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Rum runner sloop Kirk and Sweeney with contraband stacked on deck

Smuggling, or trafficking, is illegal transport, in particular across a border, of goods or people. Taxes are avoided; or the goods themselves are illegal for unlicensed possession; or people are transported to a place where they are not allowed to be. With regard to smuggled goods, the illicit activities form a black market, and as such operate outside the accepted norms of lawful society. Nonetheless, as the commodities involved are in demand by a large sector of society, there is debate over whether they should be legalized (as was alcohol at the end of Prohibition in the United States). The elimination of this type of trafficking requires an agreement on the part of the both consumers and producers, as well as an overall change in the responsiveness of people to the legalities and ethics of trade. Trafficking in people, which generally involves bringing people against their will to a situation often resembling that of slavery is anathema to society that recognizes even basic human rights. On the other hand, smuggling people across borders to escape oppression or other threats to their lives (as in the Underground Railroad) is regarded as righteous. The end to all smuggling, therefore, depends not on just one method of prevention, but involves a revolution in human nature such that all people put aside their selfish desires (for profit, power, and so forth) and learn to live for the sake of others.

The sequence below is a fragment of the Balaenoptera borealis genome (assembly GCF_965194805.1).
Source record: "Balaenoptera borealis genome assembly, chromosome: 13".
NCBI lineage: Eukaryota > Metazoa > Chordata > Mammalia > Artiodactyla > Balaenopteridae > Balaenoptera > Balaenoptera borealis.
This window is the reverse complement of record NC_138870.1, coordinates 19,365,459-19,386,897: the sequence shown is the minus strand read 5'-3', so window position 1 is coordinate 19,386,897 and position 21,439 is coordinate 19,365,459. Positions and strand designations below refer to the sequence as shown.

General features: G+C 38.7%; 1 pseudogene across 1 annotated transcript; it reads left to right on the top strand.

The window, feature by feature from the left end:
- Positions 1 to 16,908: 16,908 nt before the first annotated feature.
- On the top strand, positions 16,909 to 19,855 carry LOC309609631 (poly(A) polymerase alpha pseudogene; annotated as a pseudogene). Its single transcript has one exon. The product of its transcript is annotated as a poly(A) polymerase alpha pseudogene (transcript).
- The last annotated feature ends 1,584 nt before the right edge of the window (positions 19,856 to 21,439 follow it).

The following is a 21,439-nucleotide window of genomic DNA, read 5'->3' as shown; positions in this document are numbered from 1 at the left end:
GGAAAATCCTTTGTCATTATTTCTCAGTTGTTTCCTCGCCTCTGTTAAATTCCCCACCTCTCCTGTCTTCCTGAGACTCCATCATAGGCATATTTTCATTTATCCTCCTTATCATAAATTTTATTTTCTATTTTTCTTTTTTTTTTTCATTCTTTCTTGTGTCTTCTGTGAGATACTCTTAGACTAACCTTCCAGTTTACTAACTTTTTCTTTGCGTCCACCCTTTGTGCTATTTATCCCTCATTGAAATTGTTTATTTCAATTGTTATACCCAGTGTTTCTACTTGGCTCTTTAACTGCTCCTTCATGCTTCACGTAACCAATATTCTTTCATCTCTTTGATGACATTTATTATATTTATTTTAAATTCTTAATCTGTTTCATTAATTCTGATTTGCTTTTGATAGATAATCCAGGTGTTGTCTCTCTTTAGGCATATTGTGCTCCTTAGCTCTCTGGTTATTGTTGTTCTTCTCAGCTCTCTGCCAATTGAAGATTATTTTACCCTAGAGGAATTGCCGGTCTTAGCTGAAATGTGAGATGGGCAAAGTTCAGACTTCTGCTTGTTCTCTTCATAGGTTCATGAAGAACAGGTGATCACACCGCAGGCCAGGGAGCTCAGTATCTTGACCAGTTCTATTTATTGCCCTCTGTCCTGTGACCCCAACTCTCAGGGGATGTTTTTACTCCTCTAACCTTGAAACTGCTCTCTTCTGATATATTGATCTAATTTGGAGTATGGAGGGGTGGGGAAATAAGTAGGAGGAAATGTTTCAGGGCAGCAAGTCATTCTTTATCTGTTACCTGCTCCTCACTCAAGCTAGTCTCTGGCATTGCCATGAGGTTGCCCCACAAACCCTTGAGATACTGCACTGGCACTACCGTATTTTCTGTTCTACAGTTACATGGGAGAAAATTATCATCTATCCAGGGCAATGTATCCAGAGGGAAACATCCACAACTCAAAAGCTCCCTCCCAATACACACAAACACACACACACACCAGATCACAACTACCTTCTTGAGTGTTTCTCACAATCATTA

Smuggling refers to the clandestine conveyance of goods or people, usually across a border to evade tariffs or to bring them illegally into the country. The word may come from the Common Germanic verb smeugan (Old Norse smjúga) meaning "to creep into a hole." Alternatively, it may come from the Middle Dutch verb smokkelen.


Smuggling has a long and controversial history, dating back to the first time at which duties were imposed in any form.

In Britain, smuggling became economically significant at the end of the eighteenth century. The high rates of duty levied on wine and spirits, and other luxury goods coming from mainland Europe at this time made the clandestine import of such goods and the evasion of the duty a highly profitable venture for impoverished fishermen and seafarers. The principal reason for the high duty was the need for the government to finance a number of extremely expensive wars with France and the United States. In certain parts of the country such as the Romney Marsh, East Kent, Cornwall, and East Cleveland, the smuggling industry was more economically significant than legal activities such as farming and fishing for many communities.

Later, as many first-world countries struggled to contain a rising influx of immigrants, the smuggling of people across national borders became a lucrative extra-legal activity, as well as the extremely dark side, people-trafficking, especially of women who may be enslaved, often as prostitutes.

People smuggling